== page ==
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Tuesday Tips: A Dozen Tips for Sprucing up Your Website

(Susan Finkelpearl of former DIA roommates Free Range Graphics has this week's Tuesday Tips entry on a little spring cleaning for the web site. This post is also available as a .pdf, and will be one of her handouts at the Nonprofit Tech Conference this week. We could probably stand to take note of a few of these tips ourselves ... thanks, Susan! -jrz)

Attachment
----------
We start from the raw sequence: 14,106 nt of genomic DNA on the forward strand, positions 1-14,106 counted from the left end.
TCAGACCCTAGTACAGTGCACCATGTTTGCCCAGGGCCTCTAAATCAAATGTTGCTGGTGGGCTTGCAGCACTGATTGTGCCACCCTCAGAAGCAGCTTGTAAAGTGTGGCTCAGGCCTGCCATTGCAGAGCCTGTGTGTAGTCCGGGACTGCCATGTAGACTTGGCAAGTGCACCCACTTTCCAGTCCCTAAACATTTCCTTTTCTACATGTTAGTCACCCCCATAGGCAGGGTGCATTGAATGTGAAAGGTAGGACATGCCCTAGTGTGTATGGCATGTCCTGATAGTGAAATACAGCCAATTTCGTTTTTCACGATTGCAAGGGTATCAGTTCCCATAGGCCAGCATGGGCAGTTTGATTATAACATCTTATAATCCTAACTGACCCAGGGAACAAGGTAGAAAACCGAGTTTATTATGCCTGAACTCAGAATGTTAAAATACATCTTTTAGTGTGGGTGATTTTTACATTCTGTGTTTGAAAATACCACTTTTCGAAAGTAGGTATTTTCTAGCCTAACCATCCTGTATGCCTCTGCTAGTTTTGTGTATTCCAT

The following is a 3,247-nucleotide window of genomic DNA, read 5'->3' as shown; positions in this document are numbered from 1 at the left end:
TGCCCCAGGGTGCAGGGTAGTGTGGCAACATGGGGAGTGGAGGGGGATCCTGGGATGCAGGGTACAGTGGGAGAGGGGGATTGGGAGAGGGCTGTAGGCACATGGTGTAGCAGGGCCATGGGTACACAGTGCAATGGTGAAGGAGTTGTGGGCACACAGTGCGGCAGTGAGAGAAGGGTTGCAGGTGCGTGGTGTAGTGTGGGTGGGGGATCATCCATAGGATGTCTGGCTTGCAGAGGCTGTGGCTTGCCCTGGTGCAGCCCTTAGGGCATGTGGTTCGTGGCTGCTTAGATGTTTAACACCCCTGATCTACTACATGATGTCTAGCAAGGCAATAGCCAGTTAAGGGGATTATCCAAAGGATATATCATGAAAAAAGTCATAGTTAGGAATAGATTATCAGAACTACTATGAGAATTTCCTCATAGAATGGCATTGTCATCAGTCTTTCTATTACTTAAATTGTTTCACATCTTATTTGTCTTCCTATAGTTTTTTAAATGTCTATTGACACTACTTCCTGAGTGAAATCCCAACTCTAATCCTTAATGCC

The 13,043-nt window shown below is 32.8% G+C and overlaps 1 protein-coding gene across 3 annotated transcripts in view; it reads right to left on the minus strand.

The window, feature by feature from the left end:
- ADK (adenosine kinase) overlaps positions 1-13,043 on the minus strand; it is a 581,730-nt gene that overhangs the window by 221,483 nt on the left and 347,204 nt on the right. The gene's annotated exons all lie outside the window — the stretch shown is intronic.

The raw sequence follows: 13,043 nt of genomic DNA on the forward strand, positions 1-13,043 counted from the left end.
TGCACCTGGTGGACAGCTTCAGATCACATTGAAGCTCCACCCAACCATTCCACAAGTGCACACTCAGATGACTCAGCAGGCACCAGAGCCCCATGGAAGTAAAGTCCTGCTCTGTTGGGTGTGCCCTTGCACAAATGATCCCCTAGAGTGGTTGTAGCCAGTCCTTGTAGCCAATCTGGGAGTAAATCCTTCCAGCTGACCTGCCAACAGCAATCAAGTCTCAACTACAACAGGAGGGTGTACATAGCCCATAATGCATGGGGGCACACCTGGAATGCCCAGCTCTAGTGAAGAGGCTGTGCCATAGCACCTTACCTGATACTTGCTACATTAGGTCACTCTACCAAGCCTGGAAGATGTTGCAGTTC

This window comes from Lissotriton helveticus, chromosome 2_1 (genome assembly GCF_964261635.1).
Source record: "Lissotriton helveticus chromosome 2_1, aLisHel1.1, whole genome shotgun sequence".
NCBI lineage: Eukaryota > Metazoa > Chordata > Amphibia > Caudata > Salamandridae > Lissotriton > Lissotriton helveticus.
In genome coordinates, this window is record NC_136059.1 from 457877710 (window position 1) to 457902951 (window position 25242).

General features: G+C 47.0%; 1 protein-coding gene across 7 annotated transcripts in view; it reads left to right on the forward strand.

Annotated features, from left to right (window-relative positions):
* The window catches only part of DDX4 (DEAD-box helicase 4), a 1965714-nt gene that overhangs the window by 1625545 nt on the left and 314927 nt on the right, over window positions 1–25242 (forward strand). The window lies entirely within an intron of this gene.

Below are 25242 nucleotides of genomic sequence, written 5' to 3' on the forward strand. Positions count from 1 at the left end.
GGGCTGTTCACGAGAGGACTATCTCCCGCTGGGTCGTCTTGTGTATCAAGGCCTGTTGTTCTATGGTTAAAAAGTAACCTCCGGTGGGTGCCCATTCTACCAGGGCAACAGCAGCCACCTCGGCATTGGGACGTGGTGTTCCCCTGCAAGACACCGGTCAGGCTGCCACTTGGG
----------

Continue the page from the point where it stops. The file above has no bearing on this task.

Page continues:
Have you given your website some design love lately? Here are some fast tips for taking your site to the next level. 1. Don’t forget the fold. Just as old-fashioned newspapers have a fold line, if a web page gets too long, people will have to scroll to see all of the content on the page. When designing your home and interior pages, make sure to put important items such as news features, donate buttons, and e-newsletter sign-ups above the fold, where they can be seen easily. 2. Be a creative conformist. The web works because key site elements appear in consistent locations across all well-designed web sites. While you want your website to have a look and feel that is unique to your organization, make sure you also follow design conventions. For example, people have come to expect that search bars be placed in the top right of a webpage while logos are most often in the top left position. Nine times out of ten you should stick with these conventions. Groups like Amazon play with these conventions, but again it’s generally wisest to plunk key navigational elements where people expect to see them. 3. Make your asks contextual. Don’t let isolated "donate buttons" do all the fundraising legwork on your site. Work donation asks into areas where you are telling the most compelling stories about your accomplishments. 4. Let thy people donate! When someone does click a donate button, reward them immediately with a donate form. Don’t make them click more or wade through a lot of copy before letting them help you. In fact, it’s highly recommended that the form be the default first page of your donate section. 5. Do a text check. What kind of font(s) does your website use? Is it too large? Too small? What colors do you use? Are they easily readable? 6. Do a copy check. Is all of the information on your site critical? What can you remove? What can you pair down and shorten? 7. Tell your best stories. Does your copy rattle off facts alone or weave a good story? We believe people think in terms of stories whether they are watching a movie or making a donation. Your homepage layout, calls to action, and contextual donation asks should work together to build a coherent narrative. Make sure to also tell people how they can become part of your story. What is their role? To be a donor, an activist, both? 8. Show pictures. You know the saying. It’s true—images speak volumes. And that’s a good thing when you are trying to capture someone’s attention in a matter of seconds on the web. Use images to convey the essence of your organization’s mission and to anchor your page designs. 9. Improve your search engine ranking. Make sure your page titles accurately describe what’s on each page of your website. So for example, instead of naming every page ABC Organization, title them ABC Organization- Climate Change Program, ABC Organization- Save the Tiger Campaign, etc. Google has more tips on SEO. 10. Think like your users. Do you organize your content in a way that reflects your internal organizational structure or your users’ informational needs? (Hopefully, it’s the latter.) Internally, you might have "campaigns," "projects" and "initiatives." While the differences may seem really big to you, they are just confusing to your users. The public simply wants to know what you work on and how they can help. Do you protect forests? Do you coach basketball? How can your site’s visitors get involved in this work? 11. Get to know your users. Do you really know who comes to your website? Use a combination of web analytics (we like Google analytics—it’s robust and free) and audience research to learn who visits your site and why. SurveyMonkey lets you set up online surveys for next to nothing. You can email your members a link. They fill the survey out online and voila, instant insights into what your users think you are doing well and what you can improve. 12. Experiment. Don’t be afraid to try things online. Using tools like Google Analytics, you can test different page layouts and track user pathways. The more you experiment, the more likely find winning formulas that make your website work. Tired of reading? Does your website need serious surgery? Or, just want to talk about chickens? Contact Susan Finkelpearl, Online Strategy Director, at susan at freerangestudios dot com or 202-234-5613.